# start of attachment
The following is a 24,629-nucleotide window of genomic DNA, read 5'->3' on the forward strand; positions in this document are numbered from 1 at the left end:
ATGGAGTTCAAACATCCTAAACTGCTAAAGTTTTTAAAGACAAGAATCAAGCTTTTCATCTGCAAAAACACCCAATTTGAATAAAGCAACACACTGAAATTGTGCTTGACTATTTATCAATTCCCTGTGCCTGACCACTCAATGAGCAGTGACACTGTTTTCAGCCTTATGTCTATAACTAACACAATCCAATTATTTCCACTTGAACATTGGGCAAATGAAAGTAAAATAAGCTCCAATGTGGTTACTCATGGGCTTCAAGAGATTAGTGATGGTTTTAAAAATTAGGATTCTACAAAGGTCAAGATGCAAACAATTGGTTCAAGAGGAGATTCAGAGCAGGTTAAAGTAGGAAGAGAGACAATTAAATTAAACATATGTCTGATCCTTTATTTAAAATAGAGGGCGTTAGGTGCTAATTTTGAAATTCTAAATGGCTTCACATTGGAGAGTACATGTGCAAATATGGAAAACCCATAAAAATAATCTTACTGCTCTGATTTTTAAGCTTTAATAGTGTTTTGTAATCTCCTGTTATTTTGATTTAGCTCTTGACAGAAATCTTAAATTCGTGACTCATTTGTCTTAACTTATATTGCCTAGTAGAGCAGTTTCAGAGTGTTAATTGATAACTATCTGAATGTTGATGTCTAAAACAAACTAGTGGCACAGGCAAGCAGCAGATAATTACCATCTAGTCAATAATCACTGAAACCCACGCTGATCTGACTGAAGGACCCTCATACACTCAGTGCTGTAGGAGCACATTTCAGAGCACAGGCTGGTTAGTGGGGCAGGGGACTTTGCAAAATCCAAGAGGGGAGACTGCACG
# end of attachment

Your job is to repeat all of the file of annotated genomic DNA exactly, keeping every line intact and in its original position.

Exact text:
The following is a 24,629-nucleotide window of genomic DNA, read 5'->3' on the forward strand; positions in this document are numbered from 1 at the left end:
ATGGAGTTCAAACATCCTAAACTGCTAAAGTTTTTAAAGACAAGAATCAAGCTTTTCATCTGCAAAAACACCCAATTTGAATAAAGCAACACACTGAAATTGTGCTTGACTATTTATCAATTCCCTGTGCCTGACCACTCAATGAGCAGTGACACTGTTTTCAGCCTTATGTCTATAACTAACACAATCCAATTATTTCCACTTGAACATTGGGCAAATGAAAGTAAAATAAGCTCCAATGTGGTTACTCATGGGCTTCAAGAGATTAGTGATGGTTTTAAAAATTAGGATTCTACAAAGGTCAAGATGCAAACAATTGGTTCAAGAGGAGATTCAGAGCAGGTTAAAGTAGGAAGAGAGACAATTAAATTAAACATATGTCTGATCCTTTATTTAAAATAGAGGGCGTTAGGTGCTAATTTTGAAATTCTAAATGGCTTCACATTGGAGAGTACATGTGCAAATATGGAAAACCCATAAAAATAATCTTACTGCTCTGATTTTTAAGCTTTAATAGTGTTTTGTAATCTCCTGTTATTTTGATTTAGCTCTTGACAGAAATCTTAAATTCGTGACTCATTTGTCTTAACTTATATTGCCTAGTAGAGCAGTTTCAGAGTGTTAATTGATAACTATCTGAATGTTGATGTCTAAAACAAACTAGTGGCACAGGCAAGCAGCAGATAATTACCATCTAGTCAATAATCACTGAAACCCACGCTGATCTGACTGAAGGACCCTCATACACTCAGTGCTGTAGGAGCACATTTCAGAGCACAGGCTGGTTAGTGGGGCAGGGGACTTTGCAAAATCCAAGAGGGGAGACTGCACG